The European Commission will debate on the creation of an agency that will have the power to determine the fate of failing banks after it agreed last month to protect taxpayers from future bailouts.
Eurozone leaders will discuss on Wednesday, on whether it is possible to establish a new group to either salvage or shut beleaguered banks with a €70bn (£60bn, $90bn) war chest at its disposal.
Supporters of the proposed agency say that the new authority would be supervised by European Central Bank (ECB) when it decides whether to wind down or revamp troubled lenders.
They add that the new board would have authority over all 6,000 banks in the Eurozone.
If all EU states agree on the formation of the new agency, it will mean that the group can force investors and wealthy savers to share the burden of bailing out a bank.
However, there is strong resistance from the German government.
Officials warn that even if the creation of a new agency is forged, it will take years to establish as it needs to raise the funds to pay for the costs for any bank wind-downs it orders.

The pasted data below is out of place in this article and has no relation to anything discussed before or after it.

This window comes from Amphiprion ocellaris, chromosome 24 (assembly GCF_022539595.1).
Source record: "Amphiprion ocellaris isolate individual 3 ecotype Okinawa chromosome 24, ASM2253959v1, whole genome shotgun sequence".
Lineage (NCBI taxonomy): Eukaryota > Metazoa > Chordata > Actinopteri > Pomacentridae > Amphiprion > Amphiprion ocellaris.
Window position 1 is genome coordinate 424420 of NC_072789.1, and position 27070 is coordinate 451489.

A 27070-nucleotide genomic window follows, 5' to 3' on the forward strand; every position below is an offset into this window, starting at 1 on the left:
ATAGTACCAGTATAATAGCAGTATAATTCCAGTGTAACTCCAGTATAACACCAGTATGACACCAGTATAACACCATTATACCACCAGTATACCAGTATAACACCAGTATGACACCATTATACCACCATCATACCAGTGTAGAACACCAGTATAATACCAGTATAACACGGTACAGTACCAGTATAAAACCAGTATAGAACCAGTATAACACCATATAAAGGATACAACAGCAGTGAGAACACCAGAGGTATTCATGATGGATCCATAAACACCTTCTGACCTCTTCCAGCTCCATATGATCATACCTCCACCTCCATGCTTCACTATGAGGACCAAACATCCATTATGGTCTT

Authorities revealed that they may ask the banks to siphon money into the proposed war chest, which will be used in the event of a bank bailout or closure, but the creation of such a fund would take over a decade to fill.
'The Doom Loop'
In June this year, the EU sealed a deal to protect taxpayers from the cost of future bank bailouts by forcing investors and wealthy savers to share the burden.
A day later, EU leaders signed a number of deals on a banking supervisory resolution and the long-term Eurozone budget, including the new blueprint for rescuing troubled banks.
However, there is strong opposition from Germany, which fears it could stump up most of the costs from bailing out the banks under new proposals. It is also heavily reluctant to surrender autonomy to an independent agency.
The Eurozone already has a rescue fund called the European Stability Mechanism which is aimed at severing the 'doom loop' of funding between bank and state.
The opposition says that the 'resolution board,' which would execute bank wind-downs, should be forbidden from imposing bank bailout or closure decisions on countries, if that would result in a bill for that nation's taxpayer.